Unsplash/Guillaume de Germain
A Facebook group has enabled a woman adopted from Chile and brought to England when she was 6 months old to reunite with her birth mother after 44 years.
Katherine Samwell-Smith, now 45, elaborated on the search for her birth mother in an interview with the Independent. Smith attributes her desire to find her birth mother to sorrow from the “devastating” death of her adoptive mother in 2010, as well as becoming a mother of two children herself.
“After becoming a mom myself, I really started to grieve for my birth mother — not knowing where she was or whether she was alive,” Smith explained. “I was missing my adoptive mom terribly and I wanted my birth mother to be in my life.”
In light of the “deep love” she had for her children when they were born, Smith recognized how difficult it must have been for her birth mother, Ximena, to choose adoption. Smith, who now works for a charity called IAC The Centre for Adoption, said adoption is a “beautiful thing, it’s so profound and wonderful, and it can work.”
In a piece published in The Telegraph in March, Smith shared her adoption story and recounted how it came to be that she was placed in an orphanage in Santiago, Chile, by her birth mother in 1977. Her mother, who was 23 at the time and already had one child who was being raised by her parents, felt she couldn’t keep Smith. At 6 months old, she was adopted by Paul and Rosie Samwell, who raised her in Hampstead, London.
Smith received her adoption records after her adoptive mother died from cancer and her adoptive father, who’s still alive, provided her with more records. While she tried searching for her birth mother online, her efforts were unsuccessful.
In 2019, she joined a Facebook group called Chile Adoption Birth Family Search, knowing only her mother’s name: Ximena. The group compiled a list of women in Chile named Ximena and contacted them until they found a match. In April 2021, a message from the Facebook group informed Smith that “we have found your b-mother!”
“Immediately, my heart started racing,” Smith recalled. “It transpired that a local police officer who was helping the group had found my mother, Ximena, and knocked on her door, asking if she was my mom. She confirmed that she was.”
Noting that her birth mother “could have easily denied it and shut the door,” Smith expressed gratitude that “my birth mother agreed to talk to me.” The administrators of the Facebook group set up a FaceTime call between the two. Though Smith experienced anxiety ahead of the conversation, her husband, Michael Gehr, convinced her to dial the number.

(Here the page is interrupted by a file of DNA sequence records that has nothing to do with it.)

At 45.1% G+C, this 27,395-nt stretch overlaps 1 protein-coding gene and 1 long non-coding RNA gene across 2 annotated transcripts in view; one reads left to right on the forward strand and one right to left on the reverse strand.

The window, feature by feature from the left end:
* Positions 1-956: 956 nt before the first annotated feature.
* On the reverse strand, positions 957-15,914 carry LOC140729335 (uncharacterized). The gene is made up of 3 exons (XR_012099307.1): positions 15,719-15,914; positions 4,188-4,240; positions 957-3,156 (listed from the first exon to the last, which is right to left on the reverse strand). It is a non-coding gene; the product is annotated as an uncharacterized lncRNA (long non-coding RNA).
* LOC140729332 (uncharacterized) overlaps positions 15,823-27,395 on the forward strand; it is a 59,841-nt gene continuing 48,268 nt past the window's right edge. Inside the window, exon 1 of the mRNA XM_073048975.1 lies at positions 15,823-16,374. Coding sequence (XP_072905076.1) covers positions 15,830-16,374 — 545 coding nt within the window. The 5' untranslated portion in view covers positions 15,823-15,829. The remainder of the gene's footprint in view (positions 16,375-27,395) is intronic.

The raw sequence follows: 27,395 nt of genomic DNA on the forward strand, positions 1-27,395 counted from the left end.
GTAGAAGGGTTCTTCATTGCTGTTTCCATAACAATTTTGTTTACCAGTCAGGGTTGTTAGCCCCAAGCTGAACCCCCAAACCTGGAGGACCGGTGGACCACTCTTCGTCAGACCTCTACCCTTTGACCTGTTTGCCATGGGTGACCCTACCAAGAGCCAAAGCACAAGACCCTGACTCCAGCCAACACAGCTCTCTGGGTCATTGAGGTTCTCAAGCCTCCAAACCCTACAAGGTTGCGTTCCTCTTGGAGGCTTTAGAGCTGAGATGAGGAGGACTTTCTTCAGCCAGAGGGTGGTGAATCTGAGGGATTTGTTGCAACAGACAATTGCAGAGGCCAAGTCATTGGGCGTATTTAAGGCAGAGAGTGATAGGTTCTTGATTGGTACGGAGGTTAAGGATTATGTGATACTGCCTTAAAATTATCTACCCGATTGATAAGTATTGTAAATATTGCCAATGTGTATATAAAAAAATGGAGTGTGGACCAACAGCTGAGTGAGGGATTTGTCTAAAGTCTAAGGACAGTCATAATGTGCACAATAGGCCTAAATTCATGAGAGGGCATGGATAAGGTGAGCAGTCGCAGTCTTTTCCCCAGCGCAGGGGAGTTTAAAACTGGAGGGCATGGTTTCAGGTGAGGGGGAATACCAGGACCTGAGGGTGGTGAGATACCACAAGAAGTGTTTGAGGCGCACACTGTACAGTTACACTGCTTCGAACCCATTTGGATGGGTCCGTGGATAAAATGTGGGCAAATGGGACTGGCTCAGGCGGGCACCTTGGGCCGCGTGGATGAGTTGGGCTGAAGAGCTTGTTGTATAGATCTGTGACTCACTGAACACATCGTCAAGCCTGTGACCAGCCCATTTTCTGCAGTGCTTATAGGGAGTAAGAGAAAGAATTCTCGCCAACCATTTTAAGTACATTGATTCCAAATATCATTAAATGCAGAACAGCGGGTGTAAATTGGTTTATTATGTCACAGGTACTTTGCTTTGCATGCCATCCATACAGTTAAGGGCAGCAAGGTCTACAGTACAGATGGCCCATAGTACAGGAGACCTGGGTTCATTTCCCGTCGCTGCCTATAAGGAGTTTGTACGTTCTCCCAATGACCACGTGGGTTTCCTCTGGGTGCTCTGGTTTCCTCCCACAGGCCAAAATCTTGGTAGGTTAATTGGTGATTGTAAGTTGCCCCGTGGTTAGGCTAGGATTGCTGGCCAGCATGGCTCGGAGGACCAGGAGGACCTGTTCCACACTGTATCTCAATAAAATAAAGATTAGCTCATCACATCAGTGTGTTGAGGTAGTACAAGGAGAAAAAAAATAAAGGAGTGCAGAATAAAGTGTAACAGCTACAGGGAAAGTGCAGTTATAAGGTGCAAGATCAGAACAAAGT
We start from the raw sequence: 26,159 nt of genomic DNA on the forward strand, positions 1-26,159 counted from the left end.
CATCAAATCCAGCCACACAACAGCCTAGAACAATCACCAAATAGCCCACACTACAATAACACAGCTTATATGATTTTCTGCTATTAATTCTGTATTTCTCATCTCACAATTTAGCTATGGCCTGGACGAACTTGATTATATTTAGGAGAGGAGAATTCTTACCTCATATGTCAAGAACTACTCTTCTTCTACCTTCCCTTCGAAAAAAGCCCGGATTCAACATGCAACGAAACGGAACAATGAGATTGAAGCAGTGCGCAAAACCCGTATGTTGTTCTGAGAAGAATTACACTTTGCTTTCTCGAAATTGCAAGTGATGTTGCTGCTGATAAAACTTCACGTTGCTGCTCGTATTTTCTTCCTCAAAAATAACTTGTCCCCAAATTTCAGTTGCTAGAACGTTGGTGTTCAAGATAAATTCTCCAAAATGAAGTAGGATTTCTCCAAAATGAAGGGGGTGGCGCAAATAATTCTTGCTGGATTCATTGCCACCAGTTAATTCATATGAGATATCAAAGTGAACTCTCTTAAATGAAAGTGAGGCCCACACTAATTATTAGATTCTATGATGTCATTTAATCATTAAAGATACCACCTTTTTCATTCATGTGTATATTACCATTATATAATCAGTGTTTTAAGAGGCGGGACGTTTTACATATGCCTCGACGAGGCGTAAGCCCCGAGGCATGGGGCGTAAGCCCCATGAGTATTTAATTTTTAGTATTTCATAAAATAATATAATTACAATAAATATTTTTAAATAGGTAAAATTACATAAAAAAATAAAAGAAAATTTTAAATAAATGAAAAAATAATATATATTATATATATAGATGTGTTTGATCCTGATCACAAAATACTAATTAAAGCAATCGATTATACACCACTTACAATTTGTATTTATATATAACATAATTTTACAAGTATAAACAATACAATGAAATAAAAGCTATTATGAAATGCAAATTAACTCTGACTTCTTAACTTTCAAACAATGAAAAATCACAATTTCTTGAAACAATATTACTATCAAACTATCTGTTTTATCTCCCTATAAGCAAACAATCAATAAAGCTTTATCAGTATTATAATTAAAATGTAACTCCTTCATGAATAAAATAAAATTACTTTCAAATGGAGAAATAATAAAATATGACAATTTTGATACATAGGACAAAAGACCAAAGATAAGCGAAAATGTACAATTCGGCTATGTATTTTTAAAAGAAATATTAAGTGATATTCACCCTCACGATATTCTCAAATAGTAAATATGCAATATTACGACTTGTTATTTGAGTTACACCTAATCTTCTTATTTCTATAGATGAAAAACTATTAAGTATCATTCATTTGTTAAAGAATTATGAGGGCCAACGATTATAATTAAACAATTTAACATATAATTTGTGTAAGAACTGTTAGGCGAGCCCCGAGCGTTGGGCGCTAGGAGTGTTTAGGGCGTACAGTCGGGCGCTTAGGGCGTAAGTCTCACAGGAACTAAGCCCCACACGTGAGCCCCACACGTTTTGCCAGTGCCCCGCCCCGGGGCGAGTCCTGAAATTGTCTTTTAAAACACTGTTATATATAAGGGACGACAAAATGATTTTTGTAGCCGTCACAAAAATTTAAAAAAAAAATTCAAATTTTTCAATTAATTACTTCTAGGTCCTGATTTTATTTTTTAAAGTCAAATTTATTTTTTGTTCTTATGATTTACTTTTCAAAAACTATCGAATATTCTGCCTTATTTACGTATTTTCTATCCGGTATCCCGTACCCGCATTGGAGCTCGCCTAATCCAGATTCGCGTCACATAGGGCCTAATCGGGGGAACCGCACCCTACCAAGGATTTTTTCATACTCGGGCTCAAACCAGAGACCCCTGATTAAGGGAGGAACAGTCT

“Seeing her face on the screen was unbelievable,” Smith said. “She struggles with English and I’m no longer fluent in Spanish, so our phone calls are a lot of waving and smiling and I use Google Translate to talk to her.”
The pair have discussed the past, with Smith learning more about her family, including the fact that she has an older half-brother who was raised by their grandparents. She also discovered that her mother never had more children after placing her for adoption, nor did she marry.
The coronavirus pandemic has prevented the mother and daughter from meeting each other in person but that has not stopped them from building a bond online that has provided them with time to get to know each other. Smith hopes to travel to Chile to meet her birth mother in person within the “next year or so.”
“The tough questions still haven’t been asked because it’s not a conversation I want to have with her over the phone,” she added. “The bits I have told her about my adoption and life have made her cry and I know she feels terrible about giving me up.”
Smith has written her birth mother a letter explaining that she forgave her for the decision to give her up for adoption, even though she believes Ximena did not do anything that needs to be forgiven: “She gave me up out of love for me, but I knew it would mean a lot to her and hopefully give her some peace.”
As a child, Smith’s adoptive parents never hid the fact that she was adopted and she remembers them telling her around the time she was a toddler. From the time she was 5 years old, she “told everyone at school” that she was adopted, adding, “It made me feel special and I was completely obsessed with the Chilean culture. I loved the fact that I was 100 percent Chilean.”
When she was 17, Smith traveled to Chile with her adoptive mother and visited the orphanage she resided in as an infant. While she wasn’t interested in finding her birth family at the time, she did inquire about her records. The orphanage had disposed of them when she turned 16.
Smith returned to Chile two years later to work as a teacher for six months. The experience led her to feel “very reconnected” with Chile and gave her the opportunity to learn Spanish.
She also revealed that her adoptive father was “very interested” in helping her find her birth family and has been supporting her throughout the process: “When I told him about Ximena, he said, ‘You can never have too much family.'”